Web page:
3 open source markdown editors put to the test on Linux

Which open source MarkDown editor has all the right features? →


The Debian Administrator’s Handbook

Written by two Debian developers — Raphaël Hertzog and Roland Mas — the Debian Administrator’s Handbook started as a translation of their French best-seller known as Cahier de l’admin Debian (published by Eyrolles).

It’s a fantastic resource for all users of a Debian-based distribution.

Accessible to all, this book teaches the essentials to anyone who wants to become an effective and independant Debian GNU/Linux administrator.

Given that traditional editors did not want to take the risk to make this translation, we decided to do the translation ourselves and to self-publish the result. After a successful crowdfunding campaign, we managed to complete this translation between December 2011 and May 2012.

To live up to our free software ideals, we wanted the book to be freely available (that is under the terms of a license compatible with the Debian Free Software Guidelines of course). There was a condition though: a liberation fund had to be completed to ensure we had a decent compensation for the work that the book represents. This fund reached its target of €25K in April 2012.

via The Debian Administrator’s Handbook.

How can I determine if my CPU supports PAE?

While in your (GNU/Linux) shell, simply type:

grep pae /proc/cpuinfo

If PAE extensions are available, you’ll see a string for each core available:

flags : fpu vme de pse tsc msr PAE mce cx8 apic mtrr pge mca cmov pat pse36 clflush dts acpi mmx fxsr sse sse2 ss ht tm pbe pebs bts cid xtpr
flags : fpu vme de pse tsc msr PAE mce cx8 apic mtrr pge mca cmov pat pse36 clflush dts acpi mmx fxsr sse sse2 ss ht tm pbe pebs bts cid xtpr
flags : fpu vme de pse tsc msr PAE mce cx8 apic mtrr pge mca cmov pat pse36 clflush dts acpi mmx fxsr sse sse2 ss ht tm pbe pebs bts cid xtpr
flags : fpu vme de pse tsc msr PAE mce cx8 apic mtrr pge mca cmov pat pse36 clflush dts acpi mmx fxsr sse sse2 ss ht tm pbe pebs bts cid xtpr

(the capital PAE is due to my editing, for visibility reasons)

This becomes useful if you need to install RedHat/CentOS 6 on your hardware to support >3GB of RAM on 32bit CPU and more…

EL34 – The home of Eddie

Eddie is a programmers editor for MacOSX and Gnome Linux. Inspired by the Macintosh Programmers Workshop, Eddie brings some of it’s powerful features into a modern lightweight and capable programmer’s editor. Eddie is ideal for C/C++ development using makefiles and shell tools but can also be used with XCode projects. The Worksheet in Eddie is a full-featured shell that combines the power of bash and the ease of editing in a normal text window-like mode. Eddie is equally capable at editing HTML, JavaScript, Python, Ruby, Lua and many other languages.
Originally written for BeOS, it is currently actively developed for MacOSX and Gnome Linux.

Bio-Linux: Ubuntu and bioinformatics


Hi! Today I’d like to spend some words on a particular Open Source project which aims to make know, test and finally use the available tools for molecolar biology, bio-technologies and bio-informatics in general. This world is overwhelmed by a number of “tools” divided in an ocean of productors, licences, repositories and kind of package (rpm, deb, Z, tar.gz, plain code…). Enter Bio-Linux.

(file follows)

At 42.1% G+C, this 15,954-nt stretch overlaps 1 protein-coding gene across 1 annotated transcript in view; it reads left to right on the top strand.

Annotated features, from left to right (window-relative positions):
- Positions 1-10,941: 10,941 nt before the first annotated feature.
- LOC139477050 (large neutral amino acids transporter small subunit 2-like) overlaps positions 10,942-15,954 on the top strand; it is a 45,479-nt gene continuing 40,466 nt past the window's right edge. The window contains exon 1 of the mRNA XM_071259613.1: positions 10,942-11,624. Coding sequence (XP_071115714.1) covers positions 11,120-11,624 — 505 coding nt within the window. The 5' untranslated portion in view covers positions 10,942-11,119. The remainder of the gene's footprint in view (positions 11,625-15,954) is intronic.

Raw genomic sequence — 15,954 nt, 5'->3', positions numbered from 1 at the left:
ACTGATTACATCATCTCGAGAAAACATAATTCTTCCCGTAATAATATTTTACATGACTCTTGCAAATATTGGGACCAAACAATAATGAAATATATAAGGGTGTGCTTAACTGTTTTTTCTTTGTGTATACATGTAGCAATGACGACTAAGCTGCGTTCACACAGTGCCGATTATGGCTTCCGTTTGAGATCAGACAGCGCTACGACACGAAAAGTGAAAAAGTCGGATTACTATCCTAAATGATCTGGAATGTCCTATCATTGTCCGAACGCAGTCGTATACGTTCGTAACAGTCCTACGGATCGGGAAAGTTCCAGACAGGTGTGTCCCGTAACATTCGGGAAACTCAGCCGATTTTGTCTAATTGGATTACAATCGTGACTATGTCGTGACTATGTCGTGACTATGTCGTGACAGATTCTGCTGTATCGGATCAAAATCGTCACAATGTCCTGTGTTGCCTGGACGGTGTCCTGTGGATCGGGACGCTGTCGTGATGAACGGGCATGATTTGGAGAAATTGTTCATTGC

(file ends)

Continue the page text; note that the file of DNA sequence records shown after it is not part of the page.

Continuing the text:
The Bio-Linux project starts from a branch of UK’s NERC (National Environment Research Council) dealing with biology. This NEBC proudly has took in hand this shattered cosmo of open source software for bioinformatics under his own “umbrella” and then has gone further … has created a full GNU/Linux distribution, building over the solid core of Ubuntu (on it’s Long Term Support 8.04 release). Today Bio-Linux 5 is:

  • a LiveCD operating system;
  • a fully functional operating system running on desktop and servers alike;
  • a bioinformatics repository for Ubuntu

and all this is fully supported and given the news on the NEBC and NERC there’s money to guarrantee that for the expectable future. Personally at work I’ve had chance to appreciate this distro in all the flavours listed above and also as a VMware’s appliance.

If you’ve already running an Ubuntu 8.04 box in this wiki page you’ll find how-to add the biolinux repository to your sources.list. There it’s also stated that there’s some kind of compatibility with Debian and also with the latest 9.04 release, even if for a couple of software there are occasional bugs. But, on the workplace, expecially when the user has to USE his desktop and not work to make it run, Ubuntu 8.04 (with an updated copy of OpenOffice and a couple of backports) it THE way go, at least for me.

As a personal, final note, I must regret on the strickt control of the repository … I’ve witnessed a similar Biolinux project, focused on the RPM world being abandoned in 2007 supporting ancient distros like Fedora6 and RedHat 9 … I’d prefer a strong team in the Ubuntu (or $distro) community claiming “we will take care of all things bioinformatics, like it’s done for Compitz or other focused projects in the past. A change of menthality is needed so, when the Public Administration (or a private) invests on an open source technology the RoI must be seen in the product itself (and/or on how it facilitates works or makes you make more money increasing the productivity) and not in a self-owned fancy site claiming “I MADE IT, I AM BIG, GIMME MORE MONEY”. Don’t you think so?